The NBA Rookie of the Year race has become a four-man steel-cage death match. Any of Philadelphia’s Ben Simmons, Boston’s Jayson Tatum, Utah’s Donovan Mitchell, or the Los Angeles Lakers’ Kyle Kuzma could feasibly win this year’s iteration of the award. Each would need a certain amount of luck to fall their direction to emerge as a frontrunner, however, and this is an examination into what needs to happen for each rookie to be able to add to their trophy case.
Ben Simmons, Philadelphia 76ers
Keep on keeping on. Simmons holds possibly the highest potential ceiling of any rookie this season, and the potential he’s already tapped is breathtaking. Simmons is averaging a statline of 16-8-7. The only other rookie to match that was Oscar Robertson in 1960-61. In fact, that statline has only been met by any player only 15 times prior to this season. Russell Westbrook, James Harden, and LeBron James all reached the plateau last season, with James and Westbrook on pace to repeat it this year. That’s some dashingly good company for Simmons to be involved with so early in his career.
This is Simmons’ award to lose at this point of the season, though that could change if Philly continues to struggle as mightily as they have recently. But the Australian is putting up absolutely garish numbers and has the backstory to match. Simmons is the end result of The Process, the culmination of Hinkie’s systemic losing. If the Sixers can show even a modest improvement upon their previous seasons and find their way into the postseason, Simmons should have plenty of support to take home Rookie of the Year. Perhaps the only things that could derail his candidacy would be injury or another contender catapulting themselves onto Simmons’ level.
Jayson Tatum, Boston Celtics
What Tatum lacks in statistical prowess compared to Simmons, he makes up for in overall success. While the Sixers and Jazz will be fighting to simply make the playoffs and the Lakers will be looking towards the lottery, the Celtics will be involved in a heavyweight contest for the top seed in the East with Cleveland and Toronto. That may or may not carry a ton of weight for awards voters at season’s end, but Tatum’s response to being in those critical situation might. Tatum is averaging over 22 points per 36 minutes in “clutch” situations, or when the game is within five points in the last five minutes or overtime. He’s shooting over 70 percent from the field in those situations, and an unbelievable 80 percent from 3-point territory, while his net rating in such situations is +21, the highest net rating of any rookie this season. Tatum’s late-game effectiveness has been a large reason for his heavy involvement in Boston’s offense throughout the first half of the season.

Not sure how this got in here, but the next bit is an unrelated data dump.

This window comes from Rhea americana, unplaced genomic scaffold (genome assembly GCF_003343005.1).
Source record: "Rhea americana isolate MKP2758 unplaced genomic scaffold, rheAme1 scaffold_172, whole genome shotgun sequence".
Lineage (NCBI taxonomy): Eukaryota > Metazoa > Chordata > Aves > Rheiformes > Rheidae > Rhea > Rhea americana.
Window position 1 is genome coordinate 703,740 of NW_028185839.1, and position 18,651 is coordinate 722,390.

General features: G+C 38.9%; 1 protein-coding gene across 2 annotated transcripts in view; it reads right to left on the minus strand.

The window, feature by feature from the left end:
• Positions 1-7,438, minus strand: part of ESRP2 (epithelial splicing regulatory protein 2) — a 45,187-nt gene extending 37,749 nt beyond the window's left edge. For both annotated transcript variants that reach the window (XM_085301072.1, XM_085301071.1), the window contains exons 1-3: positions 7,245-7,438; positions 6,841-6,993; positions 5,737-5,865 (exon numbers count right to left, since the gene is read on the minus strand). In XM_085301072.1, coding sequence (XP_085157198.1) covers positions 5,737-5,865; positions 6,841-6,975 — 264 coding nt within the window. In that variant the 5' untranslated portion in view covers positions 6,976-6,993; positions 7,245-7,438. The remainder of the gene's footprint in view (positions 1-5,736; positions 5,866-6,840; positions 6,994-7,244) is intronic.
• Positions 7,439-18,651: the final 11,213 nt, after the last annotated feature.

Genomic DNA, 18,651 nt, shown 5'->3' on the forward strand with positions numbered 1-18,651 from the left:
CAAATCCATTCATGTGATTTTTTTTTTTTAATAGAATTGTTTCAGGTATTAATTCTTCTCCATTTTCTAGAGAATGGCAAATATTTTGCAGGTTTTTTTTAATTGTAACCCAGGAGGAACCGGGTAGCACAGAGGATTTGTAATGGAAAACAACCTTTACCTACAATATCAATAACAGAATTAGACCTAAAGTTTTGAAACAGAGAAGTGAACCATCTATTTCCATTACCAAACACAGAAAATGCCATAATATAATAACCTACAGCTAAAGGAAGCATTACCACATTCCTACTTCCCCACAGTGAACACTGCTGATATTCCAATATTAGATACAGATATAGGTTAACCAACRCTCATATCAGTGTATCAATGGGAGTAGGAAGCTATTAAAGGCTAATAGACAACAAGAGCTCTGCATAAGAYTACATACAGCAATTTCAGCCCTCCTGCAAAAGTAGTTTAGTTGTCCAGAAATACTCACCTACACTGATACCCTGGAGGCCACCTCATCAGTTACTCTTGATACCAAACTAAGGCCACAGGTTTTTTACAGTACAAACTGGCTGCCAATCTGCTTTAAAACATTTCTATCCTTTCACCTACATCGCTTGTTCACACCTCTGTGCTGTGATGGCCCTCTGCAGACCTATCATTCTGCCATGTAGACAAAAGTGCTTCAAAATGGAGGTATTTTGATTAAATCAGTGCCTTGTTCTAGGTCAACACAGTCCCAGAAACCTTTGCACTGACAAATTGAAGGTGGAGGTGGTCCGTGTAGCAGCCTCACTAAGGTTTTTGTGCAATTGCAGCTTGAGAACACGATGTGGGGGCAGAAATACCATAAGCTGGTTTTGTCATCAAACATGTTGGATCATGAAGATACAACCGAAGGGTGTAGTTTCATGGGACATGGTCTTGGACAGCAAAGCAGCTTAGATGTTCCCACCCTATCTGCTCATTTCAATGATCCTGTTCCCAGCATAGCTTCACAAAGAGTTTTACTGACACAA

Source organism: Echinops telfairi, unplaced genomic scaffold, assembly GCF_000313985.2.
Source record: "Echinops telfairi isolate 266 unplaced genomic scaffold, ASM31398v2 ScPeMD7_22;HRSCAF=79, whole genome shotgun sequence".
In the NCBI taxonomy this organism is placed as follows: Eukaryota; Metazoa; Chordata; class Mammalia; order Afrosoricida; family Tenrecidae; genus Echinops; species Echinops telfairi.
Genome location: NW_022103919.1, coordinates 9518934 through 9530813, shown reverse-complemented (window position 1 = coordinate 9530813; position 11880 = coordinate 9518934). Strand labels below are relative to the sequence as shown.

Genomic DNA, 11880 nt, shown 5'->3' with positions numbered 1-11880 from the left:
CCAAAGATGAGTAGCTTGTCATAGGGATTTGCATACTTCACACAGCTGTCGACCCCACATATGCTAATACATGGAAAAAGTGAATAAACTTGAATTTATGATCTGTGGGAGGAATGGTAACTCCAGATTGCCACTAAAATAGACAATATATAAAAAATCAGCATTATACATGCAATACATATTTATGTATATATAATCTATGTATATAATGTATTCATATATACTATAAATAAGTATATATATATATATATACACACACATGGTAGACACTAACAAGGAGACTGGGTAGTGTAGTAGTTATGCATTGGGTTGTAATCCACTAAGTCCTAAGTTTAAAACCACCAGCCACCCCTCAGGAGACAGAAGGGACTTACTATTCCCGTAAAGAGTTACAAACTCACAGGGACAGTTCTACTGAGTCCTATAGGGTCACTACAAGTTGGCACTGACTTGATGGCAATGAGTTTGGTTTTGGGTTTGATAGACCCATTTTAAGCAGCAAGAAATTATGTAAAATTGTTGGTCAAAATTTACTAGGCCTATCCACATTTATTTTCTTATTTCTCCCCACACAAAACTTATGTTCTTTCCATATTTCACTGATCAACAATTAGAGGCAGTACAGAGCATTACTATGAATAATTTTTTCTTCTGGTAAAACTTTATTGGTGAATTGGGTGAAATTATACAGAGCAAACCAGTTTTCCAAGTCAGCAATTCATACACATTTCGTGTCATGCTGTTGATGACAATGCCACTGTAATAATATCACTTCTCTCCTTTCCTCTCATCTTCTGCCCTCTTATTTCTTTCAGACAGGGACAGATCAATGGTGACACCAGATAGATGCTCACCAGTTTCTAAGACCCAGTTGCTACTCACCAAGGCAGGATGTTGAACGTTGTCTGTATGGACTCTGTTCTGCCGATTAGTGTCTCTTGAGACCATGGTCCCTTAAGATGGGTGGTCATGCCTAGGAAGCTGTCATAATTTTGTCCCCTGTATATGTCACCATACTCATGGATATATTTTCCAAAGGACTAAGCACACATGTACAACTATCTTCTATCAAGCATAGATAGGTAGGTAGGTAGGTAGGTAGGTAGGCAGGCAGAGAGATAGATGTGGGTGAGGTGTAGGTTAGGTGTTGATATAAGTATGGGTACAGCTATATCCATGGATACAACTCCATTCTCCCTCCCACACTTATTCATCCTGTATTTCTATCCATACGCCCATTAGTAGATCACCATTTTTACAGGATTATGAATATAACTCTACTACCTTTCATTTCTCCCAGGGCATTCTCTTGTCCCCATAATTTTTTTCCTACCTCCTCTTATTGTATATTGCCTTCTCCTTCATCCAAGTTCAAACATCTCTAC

Tatum’s success is spread across all 48 minutes, however. He’s already at 5 full win shares for the season, over two full wins more than Simmons and three more than Mitchell. The Celtics have been far better with Tatum on the floor, with the team rating over six points better per 100 possessions with the 19-year-old playing. Tatum’s accelerated development has helped Boston mask the loss of Gordon Hayward on opening night, and such will be the basis of Tatum’s case for Rookie of the Year. For Tatum to be able to steal the trophy from Simmons, the Celtics have to remain in contention for first place in the East, if not be running away with it. Tatum will also have to increase his assist totals and become more of a playmaker in the Celtics’ offense to improve his chances.